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1.  Type II restriction endonuclease R.Hpy188I belongs to the GIY-YIG nuclease superfamily, but exhibits an unusual active site 
Background
Catalytic domains of Type II restriction endonucleases (REases) belong to a few unrelated three-dimensional folds. While the PD-(D/E)XK fold is most common among these enzymes, crystal structures have been also determined for single representatives of two other folds: PLD (R.BfiI) and half-pipe (R.PabI). Bioinformatics analyses supported by mutagenesis experiments suggested that some REases belong to the HNH fold (e.g. R.KpnI), and that a small group represented by R.Eco29kI belongs to the GIY-YIG fold. However, for a large fraction of REases with known sequences, the three-dimensional fold and the architecture of the active site remain unknown, mostly due to extreme sequence divergence that hampers detection of homology to enzymes with known folds.
Results
R.Hpy188I is a Type II REase with unknown structure. PSI-BLAST searches of the non-redundant protein sequence database reveal only 1 homolog (R.HpyF17I, with nearly identical amino acid sequence and the same DNA sequence specificity). Standard application of state-of-the-art protein fold-recognition methods failed to predict the relationship of R.Hpy188I to proteins with known structure or to other protein families. In order to increase the amount of evolutionary information in the multiple sequence alignment, we have expanded our sequence database searches to include sequences from metagenomics projects. This search resulted in identification of 23 further members of R.Hpy188I family, both from metagenomics and the non-redundant database. Moreover, fold-recognition analysis of the extended R.Hpy188I family revealed its relationship to the GIY-YIG domain and allowed for computational modeling of the R.Hpy188I structure. Analysis of the R.Hpy188I model in the light of sequence conservation among its homologs revealed an unusual variant of the active site, in which the typical Tyr residue of the YIG half-motif had been substituted by a Lys residue. Moreover, some of its homologs have the otherwise invariant Arg residue in a non-homologous position in sequence that nonetheless allows for spatial conservation of the guanidino group potentially involved in phosphate binding.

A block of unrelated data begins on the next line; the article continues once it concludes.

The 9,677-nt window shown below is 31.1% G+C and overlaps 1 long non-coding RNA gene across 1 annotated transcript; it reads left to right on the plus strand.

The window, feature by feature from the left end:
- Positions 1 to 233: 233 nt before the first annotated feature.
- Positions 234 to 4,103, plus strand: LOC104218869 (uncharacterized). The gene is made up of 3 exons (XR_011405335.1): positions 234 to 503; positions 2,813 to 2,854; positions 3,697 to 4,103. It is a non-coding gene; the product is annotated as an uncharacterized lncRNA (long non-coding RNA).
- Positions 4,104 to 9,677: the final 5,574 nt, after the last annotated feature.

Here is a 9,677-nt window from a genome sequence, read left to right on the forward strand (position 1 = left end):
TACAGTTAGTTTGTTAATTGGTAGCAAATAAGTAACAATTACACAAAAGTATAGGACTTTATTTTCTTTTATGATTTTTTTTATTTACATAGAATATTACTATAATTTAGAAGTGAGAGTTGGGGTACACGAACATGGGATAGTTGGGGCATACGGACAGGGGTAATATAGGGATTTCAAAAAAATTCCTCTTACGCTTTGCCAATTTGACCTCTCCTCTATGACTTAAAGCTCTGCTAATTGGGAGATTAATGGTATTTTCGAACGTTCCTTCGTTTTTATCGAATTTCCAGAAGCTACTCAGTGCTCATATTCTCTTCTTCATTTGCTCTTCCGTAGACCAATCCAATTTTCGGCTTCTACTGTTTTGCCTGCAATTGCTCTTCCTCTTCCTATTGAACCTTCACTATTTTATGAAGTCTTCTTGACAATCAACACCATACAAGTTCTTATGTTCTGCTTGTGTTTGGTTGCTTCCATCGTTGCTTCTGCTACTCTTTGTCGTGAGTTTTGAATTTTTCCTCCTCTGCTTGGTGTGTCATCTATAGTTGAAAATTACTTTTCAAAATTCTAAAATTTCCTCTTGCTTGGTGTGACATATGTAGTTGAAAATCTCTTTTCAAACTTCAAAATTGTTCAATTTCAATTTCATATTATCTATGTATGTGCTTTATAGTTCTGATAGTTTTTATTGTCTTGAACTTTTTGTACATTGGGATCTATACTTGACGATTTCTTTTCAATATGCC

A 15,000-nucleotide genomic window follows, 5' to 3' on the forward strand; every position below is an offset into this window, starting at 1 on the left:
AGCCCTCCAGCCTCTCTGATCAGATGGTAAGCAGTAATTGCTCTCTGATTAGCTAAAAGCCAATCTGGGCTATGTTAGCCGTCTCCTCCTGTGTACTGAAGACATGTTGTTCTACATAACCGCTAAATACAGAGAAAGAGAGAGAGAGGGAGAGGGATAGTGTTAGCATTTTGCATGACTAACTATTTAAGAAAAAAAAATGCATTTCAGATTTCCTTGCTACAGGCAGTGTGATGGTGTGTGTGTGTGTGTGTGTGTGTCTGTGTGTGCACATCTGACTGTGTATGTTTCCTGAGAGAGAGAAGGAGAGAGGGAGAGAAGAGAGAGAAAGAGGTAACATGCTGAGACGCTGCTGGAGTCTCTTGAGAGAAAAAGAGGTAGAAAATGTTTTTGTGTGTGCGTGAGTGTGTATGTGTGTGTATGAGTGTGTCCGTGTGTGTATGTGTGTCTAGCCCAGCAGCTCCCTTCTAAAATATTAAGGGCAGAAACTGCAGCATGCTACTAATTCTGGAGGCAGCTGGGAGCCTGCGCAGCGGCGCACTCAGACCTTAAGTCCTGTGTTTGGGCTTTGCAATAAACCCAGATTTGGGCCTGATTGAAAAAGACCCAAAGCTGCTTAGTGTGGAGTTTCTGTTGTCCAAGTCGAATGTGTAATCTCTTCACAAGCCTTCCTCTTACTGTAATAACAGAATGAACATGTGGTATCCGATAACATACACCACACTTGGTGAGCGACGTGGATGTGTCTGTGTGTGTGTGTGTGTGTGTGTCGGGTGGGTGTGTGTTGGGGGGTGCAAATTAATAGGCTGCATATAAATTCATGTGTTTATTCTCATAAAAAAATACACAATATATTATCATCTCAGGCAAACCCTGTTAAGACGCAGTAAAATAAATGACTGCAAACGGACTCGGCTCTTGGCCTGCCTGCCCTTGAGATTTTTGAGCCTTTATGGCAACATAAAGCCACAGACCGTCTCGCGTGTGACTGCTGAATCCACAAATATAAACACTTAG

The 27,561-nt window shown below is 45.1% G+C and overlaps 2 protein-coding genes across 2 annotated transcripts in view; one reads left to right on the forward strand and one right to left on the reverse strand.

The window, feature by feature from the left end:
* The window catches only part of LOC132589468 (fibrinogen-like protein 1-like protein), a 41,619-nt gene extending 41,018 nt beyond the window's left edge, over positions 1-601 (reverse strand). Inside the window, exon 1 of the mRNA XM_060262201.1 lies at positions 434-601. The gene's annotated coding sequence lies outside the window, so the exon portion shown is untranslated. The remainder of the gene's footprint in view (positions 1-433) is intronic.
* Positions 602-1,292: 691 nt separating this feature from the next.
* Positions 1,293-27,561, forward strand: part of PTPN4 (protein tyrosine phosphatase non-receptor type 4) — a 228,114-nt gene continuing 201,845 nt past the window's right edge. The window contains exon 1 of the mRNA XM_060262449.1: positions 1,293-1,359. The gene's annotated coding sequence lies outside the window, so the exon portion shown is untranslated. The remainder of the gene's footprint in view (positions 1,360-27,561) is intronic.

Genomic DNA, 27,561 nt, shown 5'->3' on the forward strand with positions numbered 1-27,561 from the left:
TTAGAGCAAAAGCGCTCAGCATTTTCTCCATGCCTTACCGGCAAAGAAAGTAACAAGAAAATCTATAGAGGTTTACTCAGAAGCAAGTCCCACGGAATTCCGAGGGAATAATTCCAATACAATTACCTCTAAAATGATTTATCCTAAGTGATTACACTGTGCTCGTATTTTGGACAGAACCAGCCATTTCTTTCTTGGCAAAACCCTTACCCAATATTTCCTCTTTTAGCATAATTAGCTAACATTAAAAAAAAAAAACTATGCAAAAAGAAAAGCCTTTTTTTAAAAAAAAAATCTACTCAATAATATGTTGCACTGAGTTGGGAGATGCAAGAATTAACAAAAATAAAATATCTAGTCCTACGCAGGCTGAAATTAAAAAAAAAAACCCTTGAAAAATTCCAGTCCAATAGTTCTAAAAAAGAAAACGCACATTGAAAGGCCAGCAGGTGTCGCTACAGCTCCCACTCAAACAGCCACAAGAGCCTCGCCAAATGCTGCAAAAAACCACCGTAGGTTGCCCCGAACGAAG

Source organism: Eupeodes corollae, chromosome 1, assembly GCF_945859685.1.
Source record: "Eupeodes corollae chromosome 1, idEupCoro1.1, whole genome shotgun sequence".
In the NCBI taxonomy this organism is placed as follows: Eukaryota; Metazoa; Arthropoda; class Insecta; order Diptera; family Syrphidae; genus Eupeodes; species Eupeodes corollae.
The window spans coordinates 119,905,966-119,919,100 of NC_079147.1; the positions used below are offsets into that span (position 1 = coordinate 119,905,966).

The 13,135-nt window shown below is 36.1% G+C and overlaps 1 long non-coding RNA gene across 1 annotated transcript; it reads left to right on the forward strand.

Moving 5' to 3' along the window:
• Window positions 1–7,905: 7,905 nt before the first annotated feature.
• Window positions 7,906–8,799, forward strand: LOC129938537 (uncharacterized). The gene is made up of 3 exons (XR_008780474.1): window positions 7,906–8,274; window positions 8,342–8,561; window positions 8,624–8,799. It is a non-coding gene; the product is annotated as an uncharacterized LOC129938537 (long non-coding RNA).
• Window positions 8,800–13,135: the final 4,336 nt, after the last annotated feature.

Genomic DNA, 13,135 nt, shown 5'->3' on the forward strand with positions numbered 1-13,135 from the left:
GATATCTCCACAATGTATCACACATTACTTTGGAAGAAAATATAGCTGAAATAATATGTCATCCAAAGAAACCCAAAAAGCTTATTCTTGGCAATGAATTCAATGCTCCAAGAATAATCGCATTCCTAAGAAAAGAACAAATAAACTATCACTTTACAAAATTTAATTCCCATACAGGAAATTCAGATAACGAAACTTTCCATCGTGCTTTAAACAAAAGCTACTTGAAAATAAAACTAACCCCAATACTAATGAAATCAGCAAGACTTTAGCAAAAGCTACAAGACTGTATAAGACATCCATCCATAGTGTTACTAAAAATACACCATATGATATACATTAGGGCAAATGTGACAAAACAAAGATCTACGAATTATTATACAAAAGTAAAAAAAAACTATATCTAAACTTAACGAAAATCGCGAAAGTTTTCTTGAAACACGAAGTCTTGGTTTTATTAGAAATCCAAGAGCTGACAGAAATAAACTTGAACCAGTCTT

Conclusion
The present study eliminates a significant "white spot" on the structural map of REases. It also provides important insight into sequence-structure-function relationships in the GIY-YIG nuclease superfamily. Our results reveal that in the case of proteins with no or few detectable homologs in the standard "non-redundant" database, it is useful to expand this database by adding the metagenomic sequences, which may provide evolutionary linkage to detect more remote homologs.
doi:10.1186/1472-6807-8-48
PMCID: PMC2630997  PMID: 19014591
2.  Type II restriction endonuclease R.Eco29kI is a member of the GIY-YIG nuclease superfamily 
Background
The majority of experimentally determined crystal structures of Type II restriction endonucleases (REases) exhibit a common PD-(D/E)XK fold. Crystal structures have been also determined for single representatives of two other folds: PLD (R.BfiI) and half-pipe (R.PabI), and bioinformatics analyses supported by mutagenesis suggested that some REases belong to the HNH fold. Our previous bioinformatic analysis suggested that REase R.Eco29kI shares sequence similarities with one more unrelated nuclease superfamily, GIY-YIG, however so far no experimental data were available to support this prediction. The determination of a crystal structure of the GIY-YIG domain of homing endonuclease I-TevI provided a template for modeling of R.Eco29kI and prompted us to validate the model experimentally.
Results